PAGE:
Trump, on the other hand, recognized their conditions and their displeasure and frustration with clerisy and offered a new hope that connected with flyover America: “Make America Great Again.” Throw out the high-minded big shots who have been destroying the America they love and go back to what made America great.

Trump's victory shows it's the right idea at the right time. And it's a a call every American can embrace if he or she thinks first as a patriot and not a Republican, Democrat or whatever.

Imagine if those three words indeed became the mantra and mission of Americans, much the way defeating the Axis of Evil became the single-minded effort and mission of nearly every American during World War II.

Imagine what could happen if Americans adopted in whatever their endeavor, whatever their job, a conscious commitment in 2017 to doing it with the idea of making America great ... of being the best in the world. Imagine what would occur if every American performed with a motivation and belief that doing his best and doing it right would make America better ... and themselves better along the way.

SUCCESS BREEDS SUCCESS
For all of the cynics, this sounds Pollyannish, to be sure. Economists and realists will tell you it's impossible to persuade 320 million individuals with free minds, much less five people, to move in the same direction. And then there are the 64 million Americans who did not vote for Trump. Judging from many of their post-election vitriol, it appears as though it would be impossible to persuade them to think beyond Trump the man and embrace his all-American theme.
Nonetheless, it can be done — to a significant degree. Look at the way our public campaigns have ostracized cigarette smokers. Think what could happen if the same effort were directed toward a positive goal of making America great. Think what would happen if we constantly were urged to do our part. Or imagine the effects on our youth if Lebron James or Miley Cyrus and other pop-culture celebs were urging young people to do their part to make America great.

You know the feeling when you are part of a winning team. It's fulfilling. You feel good. Success breeds success.

Perhaps the best way to explain what can happen if we made “Make America great” our words to live by in 2017 is to quote Horst Schulze, the man who founded the Ritz-Carlton hotel chain and made it an icon of excellence and luxury.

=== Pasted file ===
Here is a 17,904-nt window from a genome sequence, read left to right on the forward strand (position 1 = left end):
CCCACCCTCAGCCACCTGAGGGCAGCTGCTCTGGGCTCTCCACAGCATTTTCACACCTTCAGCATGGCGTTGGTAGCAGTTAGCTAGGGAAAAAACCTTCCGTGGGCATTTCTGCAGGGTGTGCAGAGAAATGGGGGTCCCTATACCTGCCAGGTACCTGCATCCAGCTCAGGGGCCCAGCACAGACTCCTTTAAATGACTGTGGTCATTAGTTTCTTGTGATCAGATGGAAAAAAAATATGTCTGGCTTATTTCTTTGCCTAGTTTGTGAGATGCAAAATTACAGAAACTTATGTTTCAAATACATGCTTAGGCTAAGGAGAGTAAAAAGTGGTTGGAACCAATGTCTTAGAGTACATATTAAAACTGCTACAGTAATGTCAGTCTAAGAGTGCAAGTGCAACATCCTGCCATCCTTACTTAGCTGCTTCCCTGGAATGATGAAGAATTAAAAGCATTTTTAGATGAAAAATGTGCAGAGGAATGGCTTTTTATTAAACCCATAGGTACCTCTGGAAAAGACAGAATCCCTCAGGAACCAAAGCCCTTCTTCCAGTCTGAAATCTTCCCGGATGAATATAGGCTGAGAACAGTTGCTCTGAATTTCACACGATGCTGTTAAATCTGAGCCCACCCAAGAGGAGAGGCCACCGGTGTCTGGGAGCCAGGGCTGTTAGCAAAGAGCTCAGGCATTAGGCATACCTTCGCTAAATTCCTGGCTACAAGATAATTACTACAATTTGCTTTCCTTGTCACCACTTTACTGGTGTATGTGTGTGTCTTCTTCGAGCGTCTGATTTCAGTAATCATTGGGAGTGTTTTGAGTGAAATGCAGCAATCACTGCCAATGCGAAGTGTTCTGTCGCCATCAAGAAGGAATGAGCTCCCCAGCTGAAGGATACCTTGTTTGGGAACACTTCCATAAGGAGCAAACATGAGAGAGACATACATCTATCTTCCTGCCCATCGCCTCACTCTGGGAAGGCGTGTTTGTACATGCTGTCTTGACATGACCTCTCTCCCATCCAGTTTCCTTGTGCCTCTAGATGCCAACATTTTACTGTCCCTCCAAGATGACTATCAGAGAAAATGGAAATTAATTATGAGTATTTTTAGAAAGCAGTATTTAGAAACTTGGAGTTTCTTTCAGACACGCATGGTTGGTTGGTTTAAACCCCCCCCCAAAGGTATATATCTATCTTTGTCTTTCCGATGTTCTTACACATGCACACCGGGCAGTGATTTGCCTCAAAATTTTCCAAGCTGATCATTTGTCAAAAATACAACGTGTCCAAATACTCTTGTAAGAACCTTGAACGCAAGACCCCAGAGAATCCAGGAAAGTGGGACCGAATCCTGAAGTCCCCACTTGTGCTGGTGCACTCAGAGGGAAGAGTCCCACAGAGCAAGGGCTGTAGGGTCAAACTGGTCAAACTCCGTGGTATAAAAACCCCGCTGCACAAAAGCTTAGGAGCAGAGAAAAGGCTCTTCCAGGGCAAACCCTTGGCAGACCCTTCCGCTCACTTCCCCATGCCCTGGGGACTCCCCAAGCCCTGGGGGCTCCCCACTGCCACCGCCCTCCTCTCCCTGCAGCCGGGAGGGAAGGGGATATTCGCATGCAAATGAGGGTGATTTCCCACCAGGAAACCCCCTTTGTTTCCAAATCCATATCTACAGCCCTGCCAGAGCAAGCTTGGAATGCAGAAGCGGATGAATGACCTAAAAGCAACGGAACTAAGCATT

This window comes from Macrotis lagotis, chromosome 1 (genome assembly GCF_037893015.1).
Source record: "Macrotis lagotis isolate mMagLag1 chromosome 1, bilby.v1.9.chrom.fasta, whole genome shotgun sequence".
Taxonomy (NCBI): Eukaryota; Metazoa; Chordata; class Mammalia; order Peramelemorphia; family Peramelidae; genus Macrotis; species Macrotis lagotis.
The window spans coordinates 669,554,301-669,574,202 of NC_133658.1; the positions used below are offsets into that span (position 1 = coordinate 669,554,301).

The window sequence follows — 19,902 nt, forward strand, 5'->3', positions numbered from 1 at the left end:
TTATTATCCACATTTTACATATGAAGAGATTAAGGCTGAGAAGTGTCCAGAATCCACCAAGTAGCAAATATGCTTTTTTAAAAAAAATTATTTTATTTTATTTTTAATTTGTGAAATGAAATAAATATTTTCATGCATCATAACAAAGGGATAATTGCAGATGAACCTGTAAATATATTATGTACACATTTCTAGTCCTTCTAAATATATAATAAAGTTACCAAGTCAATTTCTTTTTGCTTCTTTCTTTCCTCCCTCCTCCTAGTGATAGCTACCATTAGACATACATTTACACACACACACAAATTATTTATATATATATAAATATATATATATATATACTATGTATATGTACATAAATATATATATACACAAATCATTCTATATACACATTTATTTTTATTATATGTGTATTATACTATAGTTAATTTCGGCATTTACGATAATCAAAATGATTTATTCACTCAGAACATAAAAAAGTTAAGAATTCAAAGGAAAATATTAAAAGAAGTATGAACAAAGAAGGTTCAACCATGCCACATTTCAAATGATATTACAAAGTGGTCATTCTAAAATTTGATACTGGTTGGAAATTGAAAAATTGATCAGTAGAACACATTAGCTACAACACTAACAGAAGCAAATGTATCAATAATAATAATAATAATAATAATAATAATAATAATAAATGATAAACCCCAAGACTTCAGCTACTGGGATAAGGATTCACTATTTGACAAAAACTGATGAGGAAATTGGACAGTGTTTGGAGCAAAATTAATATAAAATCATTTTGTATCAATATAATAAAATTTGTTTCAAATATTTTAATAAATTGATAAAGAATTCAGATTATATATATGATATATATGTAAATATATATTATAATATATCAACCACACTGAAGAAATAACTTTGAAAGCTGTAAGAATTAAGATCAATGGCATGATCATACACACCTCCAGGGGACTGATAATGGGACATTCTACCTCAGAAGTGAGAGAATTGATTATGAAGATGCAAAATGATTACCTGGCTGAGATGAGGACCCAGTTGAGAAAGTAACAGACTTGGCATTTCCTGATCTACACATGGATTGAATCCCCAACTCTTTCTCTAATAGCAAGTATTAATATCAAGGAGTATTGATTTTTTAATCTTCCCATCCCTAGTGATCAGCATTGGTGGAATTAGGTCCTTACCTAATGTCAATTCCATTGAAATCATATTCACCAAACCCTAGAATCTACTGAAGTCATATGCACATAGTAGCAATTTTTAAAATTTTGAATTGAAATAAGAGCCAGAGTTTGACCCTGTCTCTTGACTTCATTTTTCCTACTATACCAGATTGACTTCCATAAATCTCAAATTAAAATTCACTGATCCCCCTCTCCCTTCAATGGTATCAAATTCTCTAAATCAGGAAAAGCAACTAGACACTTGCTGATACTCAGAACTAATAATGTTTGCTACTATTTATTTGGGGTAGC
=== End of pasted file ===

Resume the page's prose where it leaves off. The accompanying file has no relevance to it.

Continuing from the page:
Schulze saw what happens when a commitment to being great becomes an organization's culture. In an interview a few years after he moved on from Ritz-Carlton, Schulze reflected on lessons learned during his tenure as CEO. One of his fondest lessons: “Happiness is greatly driven by being connected to creating excellence.”

When we do the best we can and do what we do well, we will make America great ... again.

Previous words
2013: Freedom — “We need to teach and shout the meaning of freedom.”

2014: Revelation — “Americans need a voice and vision in the sky that says: “What shall it be: the 'State' or freedom?”

2015: Aspire — “We used to aspire ... We need to teach everyone — especially America's children — to aspire to be great ... Bring back Vince Lombardi.”

2016: Wisdom — “... Bestow wisdom on us, on all Americans: the wisdom to make the right choices in the presidential (and all) elections; the wisdom to revive our allegiance and commitment to our nation's founding principles and values ...”

The forgotten middle class
History so often repeats.

In the years leading up to the 2016 presidential election, some of the same conditions surfaced that were pervasive in Europe in the late 1840s; in the late 1860s; and in 1935: A disdain for the middle class, the very people who made Europe and America great.

In her trilogy on the bourgeoisie — “Bourgeois Virtues,” “Bourgeois Dignity,” “Bourgeois Equality,” economist-historian Deidre McCloskey chronicles how artists, intellectuals, journalists, professionals and bureaucrats developed a “virulent detestation” of “the commercial and bettering” bourgeoisie. Sound familiar?

She quotes a Dutch historian who wrote: “In the 19th century, 'bourgeois' became the most pejorative term of all, particularly in the mouths of socialists and artists, and later even of fascists.”

Those elites, McCloskey also noted, refused to acknowledge how “the bourgeoisie,” the middle class, had contributed to the flourishing of wealth, particularly in the two centuries after 1800.

“The Great Enrichment is not to be explained, that is, by material matters of race, class gender, power, climate, culture, religion, genetics, geography, institutions or nationality,” McCloskey concludes. “On the contrary, what led to our automobiles and our voting rights, our plumbing and our primary schools, were the fresh ideas that flowed from liberalism, that is, a new system of encouraging betterment and a partial erosion of hierarchy.”

Writes McCloskey: “Liberty and dignity for ordinary people made us rich ...”

Unlike his counterpart, Donald Trump embraced the bourgeoisie.

— MW